Giant Planet Found Orbiting a Tiny Star Leaves Astronomers Surprised

The newly discovered planet, named GJ 3512 b, is half the mass of Jupiter. Researchers think its tiny red dwarf host not only likely harbors an additional massive planet, but also ejected another in the past.
NASA/JPL-Caltech

Astronomers have discovered a gigantic planet orbiting a puny star some 30 light-years away. And according to current theories, the planet shouldn’t exist. Dubbed GJ 3512 b, the gas giant is at least half the mass of Jupiter. But it orbits a red dwarf star that’s just one-tenth the mass of our Sun.

“Around such stars there should only be planets the size of the Earth or somewhat more massive Super-Earths,” said Christoph Mordasini of the University of Bern in a press release. “GJ 3512 b, however, is … at least one order of magnitude more massive than the planets predicted by theoretical models for such small stars.”

Scientists thought that gas giants like Jupiter always started their lives by developing heavy, solid cores before quickly accumulating thick, gassy atmospheres. That’s what current models predict. But because of this new planet’s unusual heft compared to its host star, the new research suggests that’s not always the case.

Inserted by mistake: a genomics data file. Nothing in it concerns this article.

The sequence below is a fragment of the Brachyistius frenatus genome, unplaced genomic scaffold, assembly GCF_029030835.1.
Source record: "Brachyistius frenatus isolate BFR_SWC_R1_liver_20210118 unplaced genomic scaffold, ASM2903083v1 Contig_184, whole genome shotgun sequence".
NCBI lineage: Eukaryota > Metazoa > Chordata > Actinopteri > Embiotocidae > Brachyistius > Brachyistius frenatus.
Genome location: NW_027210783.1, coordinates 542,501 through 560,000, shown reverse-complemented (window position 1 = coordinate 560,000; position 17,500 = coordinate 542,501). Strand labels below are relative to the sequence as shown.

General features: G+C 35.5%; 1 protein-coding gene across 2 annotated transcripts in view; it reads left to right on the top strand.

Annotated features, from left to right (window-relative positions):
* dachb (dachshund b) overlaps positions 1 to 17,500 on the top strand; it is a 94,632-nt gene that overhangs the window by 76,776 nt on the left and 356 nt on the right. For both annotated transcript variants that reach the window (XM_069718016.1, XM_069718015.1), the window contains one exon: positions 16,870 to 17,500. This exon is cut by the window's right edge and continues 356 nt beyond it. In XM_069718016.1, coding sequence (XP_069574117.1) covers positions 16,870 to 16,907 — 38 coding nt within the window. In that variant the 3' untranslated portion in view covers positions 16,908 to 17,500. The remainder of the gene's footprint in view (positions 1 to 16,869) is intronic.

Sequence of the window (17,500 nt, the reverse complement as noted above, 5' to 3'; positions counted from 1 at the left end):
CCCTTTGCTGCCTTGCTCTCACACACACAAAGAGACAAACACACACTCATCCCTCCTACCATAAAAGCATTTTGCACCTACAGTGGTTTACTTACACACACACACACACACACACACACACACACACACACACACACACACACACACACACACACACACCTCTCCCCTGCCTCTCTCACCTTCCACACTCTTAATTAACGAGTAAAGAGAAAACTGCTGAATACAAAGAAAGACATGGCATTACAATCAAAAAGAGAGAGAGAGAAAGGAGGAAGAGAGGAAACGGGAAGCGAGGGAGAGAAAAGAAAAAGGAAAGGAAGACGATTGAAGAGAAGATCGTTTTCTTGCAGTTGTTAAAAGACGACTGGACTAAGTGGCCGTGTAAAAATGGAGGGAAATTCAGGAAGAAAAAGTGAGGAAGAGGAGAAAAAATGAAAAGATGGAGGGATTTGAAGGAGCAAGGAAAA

GJ 3512 and its planet(s)

The discovery is important because red dwarfs are thought to be the most common stars in the universe, accounting for roughly 75 percent of all stars. And typically, red dwarfs only have a few petite planets. This is because small stars shouldn’t have enough extra material left over from their formation to build large planets.

The planets found around red dwarfs typically range from about the mass of Earth to roughly the mass of Neptune. But they almost never approach the mass of Jupiter, like GJ 3512 b does. (For reference, Jupiter is about 300 times the mass of Earth and 20 times the mass of Neptune.)

Because GJ 3512 b is such a big fish in a little pond, the researchers say its host star shouldn’t have had enough material to form the gas giant in the first place — at least according to current models. So, simply the existence of GJ 3512 b is making researchers reconsider whether gas giant planets really must start their lives as nascent embryos of heavy particles before gobbling up copious amounts of gas (a process called core accretion).

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Source: Astronomy.com